No-deal Brexit risks breaking up UK, warns Theresa May – the Guardian

  •  May warned Scottish Conservative supporters in Stirling that “a lot of people have taken the union for granted over the years”. 
  • She continued: “It’s not a case of either you can deliver Brexit or you can ensure that you maintain the union. You need to do both.”
  • May, whose relationship with Scotland’s first minister, Nicola Sturgeon, has been increasingly strained, also hit out at the Scottish government, saying: “Over the last three years I have learned that while other parties can be relied on to work with the UK government in good faith to make devolution a success, an SNP Scottish government will only ever seek to further the agenda of separation.”
  • Earlier on Thursday, the SNP leader told STV news that May’s conduct as prime minister had led directly to an increase in support for independence.
  • David Lidington, the Cabinet Office minister and Theresa May’s de facto deputy, told BBC Radio 4’s World at One earlier on Thursday that the union was under threat, not only from Scottish nationalism or pressure for Irish unification, but from English “indifference”. He said a no-deal Brexit would make the breakup of the UK more likely.
  • A recent Panelbase poll in the Sunday Times Scotland found support for independence would jump to 53% if Johnson became prime minister. It found he had a popularity rating among Scottish voters of -37, a worse rating than Nigel Farage.

EU agency settles Canary Wharf Brexit dispute with WeWork deal – the FT

  • The European Medicines Agency has settled a court case with Canary Wharf Group over the regulator’s Brexit-related departure from London after subleasing its office in the UK capital to WeWork.
  • Canary Wharf Group said on Thursday that a £500m legal dispute over the future of the EMA’s lease had been settled, with the EMA withdrawing its appeal against a High Court ruling that the lease agreement was still valid despite Brexit.
  • Instead of pursuing the appeal, the European regulator, which moved its headquarters to Amsterdam in March, has agreed a sublease of the 285,000-square-foot property at 30 Churchill Place to WeWork, the fast-growing shared office group. The sublease will last until the original lease expires in 2039.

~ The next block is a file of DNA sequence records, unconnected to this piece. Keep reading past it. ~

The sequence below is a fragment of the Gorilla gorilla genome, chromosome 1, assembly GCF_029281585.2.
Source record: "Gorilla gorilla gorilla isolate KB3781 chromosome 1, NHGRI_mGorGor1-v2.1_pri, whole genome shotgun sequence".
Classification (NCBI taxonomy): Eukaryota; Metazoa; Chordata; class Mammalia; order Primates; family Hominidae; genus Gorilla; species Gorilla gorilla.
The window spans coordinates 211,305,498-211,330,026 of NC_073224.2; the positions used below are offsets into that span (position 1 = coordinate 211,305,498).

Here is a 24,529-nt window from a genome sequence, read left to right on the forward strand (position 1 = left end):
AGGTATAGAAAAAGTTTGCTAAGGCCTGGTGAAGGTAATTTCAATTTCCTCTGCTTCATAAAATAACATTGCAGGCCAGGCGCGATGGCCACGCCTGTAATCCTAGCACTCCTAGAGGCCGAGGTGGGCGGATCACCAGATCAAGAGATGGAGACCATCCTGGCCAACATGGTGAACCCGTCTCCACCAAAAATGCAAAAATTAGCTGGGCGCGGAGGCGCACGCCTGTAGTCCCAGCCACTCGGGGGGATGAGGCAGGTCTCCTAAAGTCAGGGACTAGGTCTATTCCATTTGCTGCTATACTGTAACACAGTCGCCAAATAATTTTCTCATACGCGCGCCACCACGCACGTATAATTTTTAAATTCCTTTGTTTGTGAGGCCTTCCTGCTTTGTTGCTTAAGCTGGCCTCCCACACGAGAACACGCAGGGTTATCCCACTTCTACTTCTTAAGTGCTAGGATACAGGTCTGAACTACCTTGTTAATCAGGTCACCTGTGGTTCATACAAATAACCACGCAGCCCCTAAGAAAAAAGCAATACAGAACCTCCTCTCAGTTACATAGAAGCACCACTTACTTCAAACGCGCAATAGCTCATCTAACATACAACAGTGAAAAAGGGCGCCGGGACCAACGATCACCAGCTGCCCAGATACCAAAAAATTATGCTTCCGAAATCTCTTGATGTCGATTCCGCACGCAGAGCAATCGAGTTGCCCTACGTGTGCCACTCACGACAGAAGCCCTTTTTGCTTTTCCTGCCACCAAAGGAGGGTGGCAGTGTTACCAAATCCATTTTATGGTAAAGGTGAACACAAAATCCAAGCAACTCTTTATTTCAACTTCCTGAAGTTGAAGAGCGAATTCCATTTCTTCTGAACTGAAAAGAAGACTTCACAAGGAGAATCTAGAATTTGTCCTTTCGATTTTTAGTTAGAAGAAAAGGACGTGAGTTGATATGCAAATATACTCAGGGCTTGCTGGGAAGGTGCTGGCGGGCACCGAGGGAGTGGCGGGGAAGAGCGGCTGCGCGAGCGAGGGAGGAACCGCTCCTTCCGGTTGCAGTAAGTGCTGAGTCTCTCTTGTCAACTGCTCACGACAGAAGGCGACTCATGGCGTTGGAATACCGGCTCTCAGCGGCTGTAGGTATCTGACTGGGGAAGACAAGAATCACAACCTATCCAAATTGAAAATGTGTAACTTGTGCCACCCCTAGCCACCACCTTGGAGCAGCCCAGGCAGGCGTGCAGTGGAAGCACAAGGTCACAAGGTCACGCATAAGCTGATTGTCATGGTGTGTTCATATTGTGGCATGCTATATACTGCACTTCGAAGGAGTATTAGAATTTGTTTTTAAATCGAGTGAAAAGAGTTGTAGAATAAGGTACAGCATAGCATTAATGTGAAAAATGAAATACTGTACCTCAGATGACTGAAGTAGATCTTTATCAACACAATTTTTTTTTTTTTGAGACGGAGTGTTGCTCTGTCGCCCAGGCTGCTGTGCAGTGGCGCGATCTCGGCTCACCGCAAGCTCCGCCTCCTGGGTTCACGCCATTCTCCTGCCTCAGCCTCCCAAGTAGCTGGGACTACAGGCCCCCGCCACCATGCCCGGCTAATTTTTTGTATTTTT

House of Lords demands clarity on no-deal Brexit – the FT

  • Before the next PM decides whether to press the button on no-deal, people deserve to see an authoritative assessment of what the real world impact of a WTO Brexit could be — and one that is independent from government.
  • It’s therefore welcome that the House of Lords on Wednesday voted for just such a report to be produced.
  • The upper house voted by 245 to 99 to set up a joint parliamentary committee, comprising MPs and peers, to examine the possible impact of a no-deal Brexit.
  • Delivery of this report is still not assured. Although the Lords has voted for this initiative, it now has to be backed by a vote in the Commons. Lord Hannay says the government’s record for common sense on anything related to Brexit is not impressive “so they may well try to smother or to sidetrack this initiative”.
Author

Jessica's practice focuses on international trade and anti-bribery work, encompassing customs, export control and sanctions matters. Jessica's trade work includes advising international clients on fast-moving and evolving EU and UN sanctions, notably in respect of Iran and Russia, and on compliance with UK and EU export controls. Her trade experience also includes advising on tariff classification and customs valuations. Jessica's anti-bribery experience includes assisting with investigations, and advising clients on compliance with anti-bribery laws. Jessica has also taken a lead role in monitoring Brexit-related developments; analysing how they will affect the UK's trading position generally, and clients' businesses specifically. She has helped clients begin to conduct risk assessments of how Brexit will impact their businesses, and has assisted them in developing tailored Brexit strategies. Jessica also presents at various seminars, webinars, and conferences on the complexities of Brexit. Jessica advises global clients on complex issues arising from international transactions and works with clients across a number of sectors including pharmaceuticals, defence, finance, aviation, energy, and telecommunications. Jessica has also worked previously in Paris, and is fluent in French.

Write A Comment